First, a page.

tufa cascade was studied from the viewpoint of lithology and malacozoology
in order to explain the conditions of palaeoenvironmental development.
A rich molluscan assemblage was discovered in a relatively thin (0.8
m) tufa cascade. It consists of some important species related to
malacostratigraphy, ecology and zoogeography. The most important discovery
is the find of the prosobranch Acicula parcelineata, the first fossil
record in the Czech Republic. The fossil malacocoenosis with the occurrence
of A. parcelineata and other index species enables the tufa horizon
to be stratified to the Holocene climatic optimum – Atlantic
and Epiatlantic, indicating the fully developed woodland habitats
surrounding the tufa deposit. The site is located in a region with
no previous finds of fossil molluscan assemblages.
of the western carpathian spring fens based on mollusc communities
Department of Zoology and Ecology, Faculty of Science, Masaryk University,
Kotlárská 2, CZ-61137 Brno, Czech Republic. hor...@sci.muni.cz
Mollusc communities were investigated at 48 spring fens situated in
the borderland between the Czech Republic and Slovakia in 1997-2000.
In each site,a sample of 12 litres was collected. The purpose of this
study was to test whether the gradient from mineral-poor to mineral-rich
fens is reflected in the composition and species richness of mollusc
communities. Altogether, 57 mollusc species were found; of these,
51 were terrestrial and 6 aquatic (4 snails and 2 bivalves). A cluster
analysis of mollusc communities separated the fens studied into five
basic clusters which accord well with the results of detrended correspondence
analysis (DCA). These clusters are arranged along the 1st DCA axis
following the poor-rich trophic gradient.
Impact of Human Presence on Malacocenoses, studied in the Novohradské
(South Bohemia, Czech Republic)
Department of Zoology, Faculty of Science, Charles University, Vinicná
7, CZ-128 44 Praha 2, Czech Republic. magd...@seznam.cz
Preparation of a catalogue of molluscs in the Czech republic is just
running. Therefore, data from the Novohradské hory Mountains
needed to be completed. The faunistic studies have been finished.
Since 1999, eighty-one mollusc species have been found. This represents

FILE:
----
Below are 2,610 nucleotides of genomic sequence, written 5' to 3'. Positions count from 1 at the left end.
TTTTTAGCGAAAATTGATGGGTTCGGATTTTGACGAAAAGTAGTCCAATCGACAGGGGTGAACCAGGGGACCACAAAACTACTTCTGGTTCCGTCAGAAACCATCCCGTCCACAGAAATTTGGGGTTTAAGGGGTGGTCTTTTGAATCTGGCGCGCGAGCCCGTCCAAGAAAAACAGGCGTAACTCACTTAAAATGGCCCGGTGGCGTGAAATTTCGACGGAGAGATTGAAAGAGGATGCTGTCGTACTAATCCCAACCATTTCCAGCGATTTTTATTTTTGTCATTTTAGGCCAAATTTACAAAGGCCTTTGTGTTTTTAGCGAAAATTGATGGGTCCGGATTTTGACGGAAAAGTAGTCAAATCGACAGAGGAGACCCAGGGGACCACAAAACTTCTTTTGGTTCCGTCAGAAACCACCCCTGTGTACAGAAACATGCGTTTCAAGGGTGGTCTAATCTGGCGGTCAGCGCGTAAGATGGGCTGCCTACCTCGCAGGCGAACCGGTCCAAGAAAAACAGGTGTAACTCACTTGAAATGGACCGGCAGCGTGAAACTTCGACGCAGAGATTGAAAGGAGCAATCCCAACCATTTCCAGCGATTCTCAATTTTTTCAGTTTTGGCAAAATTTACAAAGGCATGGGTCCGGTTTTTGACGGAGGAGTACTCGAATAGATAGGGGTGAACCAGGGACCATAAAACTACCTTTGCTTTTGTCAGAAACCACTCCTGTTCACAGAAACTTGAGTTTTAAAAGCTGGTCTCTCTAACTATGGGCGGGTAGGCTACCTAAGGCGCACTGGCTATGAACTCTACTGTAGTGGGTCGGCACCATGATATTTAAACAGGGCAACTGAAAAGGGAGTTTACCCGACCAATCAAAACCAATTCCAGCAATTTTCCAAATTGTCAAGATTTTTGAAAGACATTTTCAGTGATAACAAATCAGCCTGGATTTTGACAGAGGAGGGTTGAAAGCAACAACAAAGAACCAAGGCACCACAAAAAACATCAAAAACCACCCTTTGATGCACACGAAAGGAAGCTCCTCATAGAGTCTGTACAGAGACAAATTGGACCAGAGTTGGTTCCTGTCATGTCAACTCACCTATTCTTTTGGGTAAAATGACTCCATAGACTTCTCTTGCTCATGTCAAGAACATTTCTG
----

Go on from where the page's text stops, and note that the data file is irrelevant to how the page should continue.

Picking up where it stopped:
about 34% of the whole Czech republic mollusc fauna.
The occurrence of several Carpathian and Alpine species supports the
hypothesis about the influence of both of these regions on the fauna
of the South Bohemia.
The impact of the human presence was studied by comparing the malacocenoses
of primeval forests with those of old abandoned villages. Examination
of many environmental variables proved human presence and quantity
of nutrients to be the most important factors.
While almost all natural environment was damaged by the planting of
unoriginal spruce forests, the enriched localities of the abandoned
villages serve as mollusc refuges. The majority of the original species
can survive there in places enriched by nutrients (from organic litter)
and calcium (mortar from walls).
of medieval castles as refuges of interesting land snails in the landscape
Department of Zoology, Faculty of Science, Charles University, Vinicná
7, CZ-128 44 Praha 2, Czech Republic. toma...@tiscali.cz
The ruins of castles have become very specific habitats. They have
locally enriched the substratum with lime, and their disintegrated
walls have changed into artificial scree. The space of the ruins thus
constitutes a very diverse habitat. Data from 114 Czech castles were
processed in the programs STATISTICA and CANOCO. The model shows especially
the influence of phytogeographic areas (mid-European zonal vegetation,
mountain vegetation, temophilous vegetation), the stage of the ruin,
the century of desolation and castle isolation on species variability.
The snail communities inhabiting the ruins of castles reached the
highest species richness. The ruins offer favourable habitat conditions
for rare species of snails. Ruins of castles are not only important
dominant features of a landscape, but often islands of species diversity
and refuges of rare species, especially in landscapes with acidic
of gravity on distribution of Dreissena polymorpha (Bivalvia) on artificial
Nicolaus Copernicus University, Institute of General and Molecular
Biology, Department of Invertebrate Zoology, Gagarina 9, 87-100 Torun,
Mussel recruitment on 10 x 10 cm plastic plates was studied in the
Wloclawek Dam Reservoir (the Vistula River, Poland). Juveniles aggregated
at the upper edge of vertical surfaces and along all edges of horizontal
ones. The cause of this phenomenon was neither larval selection (newly
settled plantigrades did not show this pattern) nor lower mortality
at the edge (density on 7.5 x 7.5 cm plates, with higher circumference/area
ratio, was similar). Thus, mussel distribution must have resulted
from locomotion of settled individuals. The hypothesis that mussels
on vertical plates were influenced by gravity was then tested in the
laboratory. As expected, juveniles (< 10 mm) exhibited negative
geotaxis on surfaces inclined at > 3°. This behaviour was inhibited
by light. Adults (> 10 mm) moved downward, which probably demanded
the minimum effort. Locomotion of settled individuals may be an important,